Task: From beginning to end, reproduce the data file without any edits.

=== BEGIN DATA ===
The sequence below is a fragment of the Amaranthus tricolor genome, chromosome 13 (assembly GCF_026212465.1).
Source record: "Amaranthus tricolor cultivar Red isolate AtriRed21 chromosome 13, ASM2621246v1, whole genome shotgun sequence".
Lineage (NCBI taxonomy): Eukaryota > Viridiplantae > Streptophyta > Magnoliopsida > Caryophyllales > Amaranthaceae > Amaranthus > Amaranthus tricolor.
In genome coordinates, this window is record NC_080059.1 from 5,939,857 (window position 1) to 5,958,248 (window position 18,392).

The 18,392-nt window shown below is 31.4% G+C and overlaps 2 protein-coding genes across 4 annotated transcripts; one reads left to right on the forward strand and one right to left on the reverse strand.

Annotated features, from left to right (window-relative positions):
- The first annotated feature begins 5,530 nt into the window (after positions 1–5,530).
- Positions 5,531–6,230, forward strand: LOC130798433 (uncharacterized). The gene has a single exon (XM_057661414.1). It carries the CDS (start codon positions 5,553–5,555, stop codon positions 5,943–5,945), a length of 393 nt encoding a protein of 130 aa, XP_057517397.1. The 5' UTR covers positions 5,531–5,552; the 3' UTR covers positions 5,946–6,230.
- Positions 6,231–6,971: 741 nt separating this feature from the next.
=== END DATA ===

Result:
The sequence below is a fragment of the Amaranthus tricolor genome, chromosome 13 (assembly GCF_026212465.1).
Source record: "Amaranthus tricolor cultivar Red isolate AtriRed21 chromosome 13, ASM2621246v1, whole genome shotgun sequence".
Lineage (NCBI taxonomy): Eukaryota > Viridiplantae > Streptophyta > Magnoliopsida > Caryophyllales > Amaranthaceae > Amaranthus > Amaranthus tricolor.
In genome coordinates, this window is record NC_080059.1 from 5,939,857 (window position 1) to 5,958,248 (window position 18,392).

The 18,392-nt window shown below is 31.4% G+C and overlaps 2 protein-coding genes across 4 annotated transcripts; one reads left to right on the forward strand and one right to left on the reverse strand.

Annotated features, from left to right (window-relative positions):
- The first annotated feature begins 5,530 nt into the window (after positions 1–5,530).
- Positions 5,531–6,230, forward strand: LOC130798433 (uncharacterized). The gene has a single exon (XM_057661414.1). It carries the CDS (start codon positions 5,553–5,555, stop codon positions 5,943–5,945), a length of 393 nt encoding a protein of 130 aa, XP_057517397.1. The 5' UTR covers positions 5,531–5,552; the 3' UTR covers positions 5,946–6,230.
- Positions 6,231–6,971: 741 nt separating this feature from the next.